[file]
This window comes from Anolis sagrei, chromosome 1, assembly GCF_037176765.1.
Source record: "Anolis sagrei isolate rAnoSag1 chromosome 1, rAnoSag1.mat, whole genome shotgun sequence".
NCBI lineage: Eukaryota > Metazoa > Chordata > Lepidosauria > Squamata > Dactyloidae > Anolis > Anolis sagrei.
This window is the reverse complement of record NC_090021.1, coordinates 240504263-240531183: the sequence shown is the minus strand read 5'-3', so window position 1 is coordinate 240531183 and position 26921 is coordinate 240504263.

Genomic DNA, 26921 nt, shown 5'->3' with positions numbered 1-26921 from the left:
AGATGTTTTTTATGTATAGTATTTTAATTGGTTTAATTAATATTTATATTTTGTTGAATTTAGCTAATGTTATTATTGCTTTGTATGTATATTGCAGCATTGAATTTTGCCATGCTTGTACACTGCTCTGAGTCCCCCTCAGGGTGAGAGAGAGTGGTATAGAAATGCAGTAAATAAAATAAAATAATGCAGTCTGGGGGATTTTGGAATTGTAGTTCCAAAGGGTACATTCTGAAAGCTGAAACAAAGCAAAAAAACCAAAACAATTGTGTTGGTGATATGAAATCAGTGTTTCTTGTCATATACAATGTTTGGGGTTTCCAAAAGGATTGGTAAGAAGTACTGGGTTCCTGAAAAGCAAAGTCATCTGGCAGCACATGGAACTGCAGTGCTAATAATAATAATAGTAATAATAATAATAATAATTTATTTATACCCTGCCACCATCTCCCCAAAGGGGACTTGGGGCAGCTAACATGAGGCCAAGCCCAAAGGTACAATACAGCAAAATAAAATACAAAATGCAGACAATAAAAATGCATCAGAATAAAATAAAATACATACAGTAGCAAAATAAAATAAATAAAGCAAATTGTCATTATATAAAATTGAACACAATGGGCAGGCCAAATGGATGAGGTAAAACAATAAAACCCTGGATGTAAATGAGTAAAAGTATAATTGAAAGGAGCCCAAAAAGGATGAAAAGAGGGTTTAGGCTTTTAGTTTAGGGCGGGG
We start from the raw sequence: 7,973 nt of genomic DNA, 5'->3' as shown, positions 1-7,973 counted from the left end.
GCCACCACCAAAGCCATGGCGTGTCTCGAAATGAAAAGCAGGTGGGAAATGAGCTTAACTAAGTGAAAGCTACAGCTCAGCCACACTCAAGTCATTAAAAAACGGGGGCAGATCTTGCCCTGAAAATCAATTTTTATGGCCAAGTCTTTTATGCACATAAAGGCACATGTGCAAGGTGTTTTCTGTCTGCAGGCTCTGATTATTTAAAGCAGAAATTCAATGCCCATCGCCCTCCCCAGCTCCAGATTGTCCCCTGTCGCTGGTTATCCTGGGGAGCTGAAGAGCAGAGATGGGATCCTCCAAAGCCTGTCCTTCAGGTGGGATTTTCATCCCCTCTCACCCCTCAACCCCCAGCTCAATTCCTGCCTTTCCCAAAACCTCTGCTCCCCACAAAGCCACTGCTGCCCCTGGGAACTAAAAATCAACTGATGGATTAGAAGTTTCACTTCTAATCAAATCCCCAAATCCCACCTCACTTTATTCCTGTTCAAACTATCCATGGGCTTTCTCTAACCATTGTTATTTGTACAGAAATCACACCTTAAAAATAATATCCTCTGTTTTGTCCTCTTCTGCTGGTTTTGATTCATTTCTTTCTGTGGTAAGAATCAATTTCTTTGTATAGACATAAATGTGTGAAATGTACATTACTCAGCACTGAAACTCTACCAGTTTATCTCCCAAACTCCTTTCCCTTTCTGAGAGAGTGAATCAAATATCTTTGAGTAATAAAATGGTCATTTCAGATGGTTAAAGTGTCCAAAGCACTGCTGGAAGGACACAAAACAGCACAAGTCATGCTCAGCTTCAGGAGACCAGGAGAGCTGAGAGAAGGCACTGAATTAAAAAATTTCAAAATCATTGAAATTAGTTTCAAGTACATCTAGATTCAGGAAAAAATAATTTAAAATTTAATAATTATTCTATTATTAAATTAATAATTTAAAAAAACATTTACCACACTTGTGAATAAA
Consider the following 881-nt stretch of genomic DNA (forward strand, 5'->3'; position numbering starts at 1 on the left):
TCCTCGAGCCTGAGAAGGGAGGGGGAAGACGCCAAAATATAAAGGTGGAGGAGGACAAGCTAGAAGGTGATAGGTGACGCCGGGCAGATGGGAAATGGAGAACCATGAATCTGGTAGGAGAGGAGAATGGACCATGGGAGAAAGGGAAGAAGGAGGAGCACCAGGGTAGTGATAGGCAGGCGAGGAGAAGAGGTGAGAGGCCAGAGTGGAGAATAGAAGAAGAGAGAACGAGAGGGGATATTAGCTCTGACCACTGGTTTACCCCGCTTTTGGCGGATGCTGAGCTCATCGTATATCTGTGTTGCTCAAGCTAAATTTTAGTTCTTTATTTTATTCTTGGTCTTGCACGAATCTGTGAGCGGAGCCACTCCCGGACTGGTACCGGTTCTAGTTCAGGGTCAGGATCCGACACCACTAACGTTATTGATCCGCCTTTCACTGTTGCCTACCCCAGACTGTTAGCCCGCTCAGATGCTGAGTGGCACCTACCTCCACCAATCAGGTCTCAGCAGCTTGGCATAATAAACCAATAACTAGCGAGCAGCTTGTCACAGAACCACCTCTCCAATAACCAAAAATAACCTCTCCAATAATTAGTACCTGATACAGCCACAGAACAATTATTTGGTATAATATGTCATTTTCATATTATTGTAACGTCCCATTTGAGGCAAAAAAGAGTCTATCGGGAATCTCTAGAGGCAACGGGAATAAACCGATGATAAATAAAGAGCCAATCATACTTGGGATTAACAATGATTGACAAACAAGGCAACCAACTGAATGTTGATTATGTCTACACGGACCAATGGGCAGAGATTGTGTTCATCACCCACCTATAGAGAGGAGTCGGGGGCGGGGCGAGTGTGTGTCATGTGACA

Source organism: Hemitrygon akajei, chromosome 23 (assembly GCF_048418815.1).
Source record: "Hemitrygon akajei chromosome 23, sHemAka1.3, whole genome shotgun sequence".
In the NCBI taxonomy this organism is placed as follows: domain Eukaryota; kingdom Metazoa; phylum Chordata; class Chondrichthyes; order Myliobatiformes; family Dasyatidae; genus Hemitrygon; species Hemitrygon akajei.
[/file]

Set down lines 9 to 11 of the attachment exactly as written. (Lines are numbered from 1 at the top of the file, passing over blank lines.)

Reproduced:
Consider the following 881-nt stretch of genomic DNA (forward strand, 5'->3'; position numbering starts at 1 on the left):
TCCTCGAGCCTGAGAAGGGAGGGGGAAGACGCCAAAATATAAAGGTGGAGGAGGACAAGCTAGAAGGTGATAGGTGACGCCGGGCAGATGGGAAATGGAGAACCATGAATCTGGTAGGAGAGGAGAATGGACCATGGGAGAAAGGGAAGAAGGAGGAGCACCAGGGTAGTGATAGGCAGGCGAGGAGAAGAGGTGAGAGGCCAGAGTGGAGAATAGAAGAAGAGAGAACGAGAGGGGATATTAGCTCTGACCACTGGTTTACCCCGCTTTTGGCGGATGCTGAGCTCATCGTATATCTGTGTTGCTCAAGCTAAATTTTAGTTCTTTATTTTATTCTTGGTCTTGCACGAATCTGTGAGCGGAGCCACTCCCGGACTGGTACCGGTTCTAGTTCAGGGTCAGGATCCGACACCACTAACGTTATTGATCCGCCTTTCACTGTTGCCTACCCCAGACTGTTAGCCCGCTCAGATGCTGAGTGGCACCTACCTCCACCAATCAGGTCTCAGCAGCTTGGCATAATAAACCAATAACTAGCGAGCAGCTTGTCACAGAACCACCTCTCCAATAACCAAAAATAACCTCTCCAATAATTAGTACCTGATACAGCCACAGAACAATTATTTGGTATAATATGTCATTTTCATATTATTGTAACGTCCCATTTGAGGCAAAAAAGAGTCTATCGGGAATCTCTAGAGGCAACGGGAATAAACCGATGATAAATAAAGAGCCAATCATACTTGGGATTAACAATGATTGACAAACAAGGCAACCAACTGAATGTTGATTATGTCTACACGGACCAATGGGCAGAGATTGTGTTCATCACCCACCTATAGAGAGGAGTCGGGGGCGGGGCGAGTGTGTGTCATGTGACA

Source organism: Hemitrygon akajei, chromosome 23 (assembly GCF_048418815.1).